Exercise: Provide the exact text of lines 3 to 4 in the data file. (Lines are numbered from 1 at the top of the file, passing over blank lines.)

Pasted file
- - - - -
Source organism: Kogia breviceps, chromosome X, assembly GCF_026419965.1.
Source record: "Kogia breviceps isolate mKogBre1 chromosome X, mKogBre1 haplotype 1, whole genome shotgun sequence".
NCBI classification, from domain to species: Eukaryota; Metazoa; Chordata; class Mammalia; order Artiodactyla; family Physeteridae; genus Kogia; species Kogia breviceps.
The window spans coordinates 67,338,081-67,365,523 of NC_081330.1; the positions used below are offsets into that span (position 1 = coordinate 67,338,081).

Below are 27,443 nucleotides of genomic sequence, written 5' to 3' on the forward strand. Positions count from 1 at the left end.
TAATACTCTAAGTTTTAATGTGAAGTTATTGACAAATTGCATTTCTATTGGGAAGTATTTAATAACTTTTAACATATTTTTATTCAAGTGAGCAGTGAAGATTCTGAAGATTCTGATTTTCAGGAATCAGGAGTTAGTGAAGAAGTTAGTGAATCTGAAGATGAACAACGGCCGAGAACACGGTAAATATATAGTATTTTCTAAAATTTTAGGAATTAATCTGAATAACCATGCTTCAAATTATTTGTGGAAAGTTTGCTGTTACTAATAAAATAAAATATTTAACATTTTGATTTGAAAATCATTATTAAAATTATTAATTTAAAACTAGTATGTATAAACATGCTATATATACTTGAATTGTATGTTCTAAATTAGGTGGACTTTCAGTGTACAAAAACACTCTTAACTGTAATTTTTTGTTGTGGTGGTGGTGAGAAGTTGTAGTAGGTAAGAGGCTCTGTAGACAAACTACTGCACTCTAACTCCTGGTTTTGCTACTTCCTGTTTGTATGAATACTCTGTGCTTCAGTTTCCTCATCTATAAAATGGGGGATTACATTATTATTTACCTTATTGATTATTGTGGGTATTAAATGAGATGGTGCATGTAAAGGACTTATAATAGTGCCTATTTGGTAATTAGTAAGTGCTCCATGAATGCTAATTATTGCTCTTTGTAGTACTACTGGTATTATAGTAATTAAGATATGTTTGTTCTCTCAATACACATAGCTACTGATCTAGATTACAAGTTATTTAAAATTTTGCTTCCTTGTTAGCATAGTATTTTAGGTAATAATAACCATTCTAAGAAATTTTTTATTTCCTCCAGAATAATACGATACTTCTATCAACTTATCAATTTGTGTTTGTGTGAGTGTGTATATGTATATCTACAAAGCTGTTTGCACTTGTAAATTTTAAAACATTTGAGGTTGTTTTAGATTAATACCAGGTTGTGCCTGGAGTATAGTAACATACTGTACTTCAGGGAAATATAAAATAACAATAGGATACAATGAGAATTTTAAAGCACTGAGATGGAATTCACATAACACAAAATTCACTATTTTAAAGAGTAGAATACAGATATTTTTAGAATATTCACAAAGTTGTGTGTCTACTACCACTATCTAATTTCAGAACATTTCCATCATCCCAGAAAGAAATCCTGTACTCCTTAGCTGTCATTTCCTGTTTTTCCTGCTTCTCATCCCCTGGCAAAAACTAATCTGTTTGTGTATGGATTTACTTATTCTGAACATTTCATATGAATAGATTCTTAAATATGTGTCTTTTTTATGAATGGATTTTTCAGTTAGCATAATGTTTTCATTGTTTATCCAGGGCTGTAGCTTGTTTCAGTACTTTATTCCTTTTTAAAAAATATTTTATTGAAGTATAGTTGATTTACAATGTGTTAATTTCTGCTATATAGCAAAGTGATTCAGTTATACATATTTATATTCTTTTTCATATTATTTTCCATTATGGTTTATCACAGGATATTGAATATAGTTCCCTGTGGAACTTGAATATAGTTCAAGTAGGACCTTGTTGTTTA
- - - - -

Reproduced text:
NCBI classification, from domain to species: Eukaryota; Metazoa; Chordata; class Mammalia; order Artiodactyla; family Physeteridae; genus Kogia; species Kogia breviceps.
The window spans coordinates 67,338,081-67,365,523 of NC_081330.1; the positions used below are offsets into that span (position 1 = coordinate 67,338,081).